Amnesty Int. critical of Netherlands in anti-populism report
In its annual report Amnesty International is sounding the alarm about the rise of populism across the world and the implications it has for human rights. According to the human rights organization, the situation deteriorated significantly over 2016, and that can be attributed political forces rebelling against the established order. Also in the Netherlands populism is a rising problem, the organization said in a brief press conference about the report, NOS reports.
According to Amnesty International, populism in the Netherlands is going too far. "For example, when Geert Wilders talks about Moroccan scum. But also when the Dutch prime minister writes an open letter calling on migrants to act normal or go away."
All around the world Amnesty noticed an increasing culture of "us and them" last year. "Stories about blame, hatred and fear globally haven't been on this level since 1930", the organization said in its report, referring to the decade in which Adolf Hitler came to power. The organization points to Donald Trump in the United States, Viktor Orban in Hungary, Narenda Modi in India, Recep Tayyip Erdogan in Turkey and Rodrigo Duterte in the Philippines. "More and more politicians establish themselves as anti-establishment. They apply a policy of demonization, designating scapegoats and putting away whole groups in order to win elections."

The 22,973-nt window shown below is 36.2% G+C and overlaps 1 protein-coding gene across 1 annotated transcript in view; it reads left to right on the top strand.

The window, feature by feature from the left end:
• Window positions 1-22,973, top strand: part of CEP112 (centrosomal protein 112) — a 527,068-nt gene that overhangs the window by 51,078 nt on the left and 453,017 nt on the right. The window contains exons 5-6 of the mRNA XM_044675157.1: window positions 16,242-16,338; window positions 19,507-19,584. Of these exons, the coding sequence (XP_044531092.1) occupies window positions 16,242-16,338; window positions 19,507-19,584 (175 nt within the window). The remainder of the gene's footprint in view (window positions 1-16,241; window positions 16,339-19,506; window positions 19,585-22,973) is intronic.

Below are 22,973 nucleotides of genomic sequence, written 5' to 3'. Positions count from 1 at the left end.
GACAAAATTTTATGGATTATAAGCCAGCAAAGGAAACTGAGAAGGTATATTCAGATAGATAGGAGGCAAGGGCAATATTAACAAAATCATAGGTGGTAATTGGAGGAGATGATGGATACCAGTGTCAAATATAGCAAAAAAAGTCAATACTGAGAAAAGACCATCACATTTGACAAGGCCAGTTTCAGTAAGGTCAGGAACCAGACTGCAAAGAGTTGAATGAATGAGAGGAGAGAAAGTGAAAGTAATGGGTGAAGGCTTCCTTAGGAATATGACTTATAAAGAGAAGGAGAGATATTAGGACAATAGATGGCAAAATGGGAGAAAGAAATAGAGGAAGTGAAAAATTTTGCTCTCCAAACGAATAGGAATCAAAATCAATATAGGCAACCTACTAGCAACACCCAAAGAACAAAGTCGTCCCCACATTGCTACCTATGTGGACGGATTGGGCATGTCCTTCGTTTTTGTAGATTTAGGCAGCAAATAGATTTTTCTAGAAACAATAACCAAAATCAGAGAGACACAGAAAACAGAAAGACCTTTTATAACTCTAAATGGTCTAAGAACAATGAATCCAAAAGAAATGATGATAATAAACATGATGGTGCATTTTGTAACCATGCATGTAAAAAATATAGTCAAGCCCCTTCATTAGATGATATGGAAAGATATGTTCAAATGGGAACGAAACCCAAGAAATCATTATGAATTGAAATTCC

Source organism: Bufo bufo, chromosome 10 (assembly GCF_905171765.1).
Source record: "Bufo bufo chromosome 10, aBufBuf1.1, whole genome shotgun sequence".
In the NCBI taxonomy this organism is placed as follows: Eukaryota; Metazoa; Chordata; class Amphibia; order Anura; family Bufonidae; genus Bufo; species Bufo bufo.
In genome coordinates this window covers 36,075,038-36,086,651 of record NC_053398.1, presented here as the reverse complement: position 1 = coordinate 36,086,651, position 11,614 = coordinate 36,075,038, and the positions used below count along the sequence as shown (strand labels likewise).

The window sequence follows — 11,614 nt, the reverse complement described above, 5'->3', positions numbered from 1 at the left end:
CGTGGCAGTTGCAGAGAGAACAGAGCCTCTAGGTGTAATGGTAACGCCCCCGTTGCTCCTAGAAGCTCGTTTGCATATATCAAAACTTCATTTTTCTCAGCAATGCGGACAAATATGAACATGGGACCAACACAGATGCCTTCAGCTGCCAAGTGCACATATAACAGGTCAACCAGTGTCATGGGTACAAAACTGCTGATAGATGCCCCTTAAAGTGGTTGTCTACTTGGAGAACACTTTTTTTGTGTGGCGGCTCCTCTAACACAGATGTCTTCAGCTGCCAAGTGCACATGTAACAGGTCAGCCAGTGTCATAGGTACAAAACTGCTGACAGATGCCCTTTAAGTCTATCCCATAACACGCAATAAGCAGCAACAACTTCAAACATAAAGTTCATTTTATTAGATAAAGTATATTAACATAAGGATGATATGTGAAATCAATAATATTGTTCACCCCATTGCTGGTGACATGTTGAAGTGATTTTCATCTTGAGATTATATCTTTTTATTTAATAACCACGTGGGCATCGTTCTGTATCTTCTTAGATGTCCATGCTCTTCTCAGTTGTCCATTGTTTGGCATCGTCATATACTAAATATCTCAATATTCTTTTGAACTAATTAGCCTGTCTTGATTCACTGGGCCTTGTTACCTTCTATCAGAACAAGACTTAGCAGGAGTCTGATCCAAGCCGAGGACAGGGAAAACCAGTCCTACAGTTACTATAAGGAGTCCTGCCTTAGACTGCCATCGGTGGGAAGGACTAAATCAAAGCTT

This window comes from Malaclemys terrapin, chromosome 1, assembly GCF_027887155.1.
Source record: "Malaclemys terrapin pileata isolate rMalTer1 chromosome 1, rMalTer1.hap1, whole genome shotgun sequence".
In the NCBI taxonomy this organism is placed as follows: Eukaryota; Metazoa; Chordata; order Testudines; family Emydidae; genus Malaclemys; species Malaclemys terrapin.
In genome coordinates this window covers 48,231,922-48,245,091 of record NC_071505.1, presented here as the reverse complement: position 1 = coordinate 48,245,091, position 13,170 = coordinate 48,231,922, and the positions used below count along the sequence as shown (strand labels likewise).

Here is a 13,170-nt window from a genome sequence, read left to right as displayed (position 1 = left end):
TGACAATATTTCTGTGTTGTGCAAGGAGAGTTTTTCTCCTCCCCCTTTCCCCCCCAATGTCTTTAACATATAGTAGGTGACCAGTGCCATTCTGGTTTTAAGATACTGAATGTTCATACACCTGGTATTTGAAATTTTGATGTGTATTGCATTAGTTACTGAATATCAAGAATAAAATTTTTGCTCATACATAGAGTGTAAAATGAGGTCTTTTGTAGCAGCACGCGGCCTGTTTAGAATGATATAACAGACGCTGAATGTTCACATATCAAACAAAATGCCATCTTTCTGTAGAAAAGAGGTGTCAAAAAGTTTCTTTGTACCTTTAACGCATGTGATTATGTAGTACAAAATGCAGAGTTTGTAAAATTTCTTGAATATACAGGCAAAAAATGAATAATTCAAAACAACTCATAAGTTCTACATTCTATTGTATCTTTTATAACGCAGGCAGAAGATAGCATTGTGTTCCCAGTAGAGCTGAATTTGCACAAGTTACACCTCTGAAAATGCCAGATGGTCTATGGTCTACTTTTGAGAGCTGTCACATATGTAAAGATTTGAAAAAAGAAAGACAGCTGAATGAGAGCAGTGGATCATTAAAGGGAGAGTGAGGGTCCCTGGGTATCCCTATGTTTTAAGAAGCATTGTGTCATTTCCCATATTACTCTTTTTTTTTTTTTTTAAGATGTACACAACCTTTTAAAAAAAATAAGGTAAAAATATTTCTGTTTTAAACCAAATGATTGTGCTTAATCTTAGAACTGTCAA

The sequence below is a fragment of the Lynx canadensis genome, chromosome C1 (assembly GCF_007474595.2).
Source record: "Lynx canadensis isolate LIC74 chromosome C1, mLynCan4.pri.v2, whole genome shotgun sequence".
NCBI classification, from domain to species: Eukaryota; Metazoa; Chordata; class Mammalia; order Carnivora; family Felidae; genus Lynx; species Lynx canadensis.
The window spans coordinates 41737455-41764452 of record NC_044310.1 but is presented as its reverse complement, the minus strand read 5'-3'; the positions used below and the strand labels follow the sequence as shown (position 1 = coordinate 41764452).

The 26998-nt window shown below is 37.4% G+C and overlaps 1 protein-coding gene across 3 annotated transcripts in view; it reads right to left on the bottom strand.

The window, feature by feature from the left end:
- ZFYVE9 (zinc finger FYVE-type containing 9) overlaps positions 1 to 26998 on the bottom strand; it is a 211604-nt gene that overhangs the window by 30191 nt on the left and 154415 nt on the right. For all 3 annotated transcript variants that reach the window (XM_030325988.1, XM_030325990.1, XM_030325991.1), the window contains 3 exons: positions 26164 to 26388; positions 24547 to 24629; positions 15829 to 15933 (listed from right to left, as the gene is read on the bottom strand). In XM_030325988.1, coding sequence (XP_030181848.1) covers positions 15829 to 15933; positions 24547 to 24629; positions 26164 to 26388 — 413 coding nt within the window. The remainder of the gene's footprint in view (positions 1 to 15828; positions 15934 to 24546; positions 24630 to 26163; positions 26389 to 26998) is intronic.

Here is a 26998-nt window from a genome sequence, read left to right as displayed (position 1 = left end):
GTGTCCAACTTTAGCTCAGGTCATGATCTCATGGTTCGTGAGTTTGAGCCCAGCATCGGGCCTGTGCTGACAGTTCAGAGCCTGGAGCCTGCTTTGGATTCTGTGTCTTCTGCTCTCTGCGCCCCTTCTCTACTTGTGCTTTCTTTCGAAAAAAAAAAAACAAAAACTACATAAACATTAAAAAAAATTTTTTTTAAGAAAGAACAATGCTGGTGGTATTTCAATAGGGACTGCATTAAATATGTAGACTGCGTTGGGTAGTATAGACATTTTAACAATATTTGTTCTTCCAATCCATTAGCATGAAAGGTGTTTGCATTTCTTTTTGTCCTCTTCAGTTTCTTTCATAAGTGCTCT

Trump's campaign is a good example of this, Amnesty said. "His poisoned election campaign was the example of a global trend that leads to anger and divisiveness." According to the organization, the boundaries of what is normal shifted over the past year. "Politicians shamelessly use all sorts of hateful rhetoric and in this way justify misogyny, homophobia and racism." Refugees were the first victims of this, but other groups will follow in the coming year, Amnesty warns.
Other human rights issues Amnesty raised about the Netherlands specifically includes ethnic profiling by the police, temporarily keeping asylum seekers locked up in asylum centers and the introduction of a partial burka ban. "Ethnic profiling remains a major problem in the Dutch police", the report reads. "The authorities recognize the serious effects of this profiling, but do not come with a plan to fix it."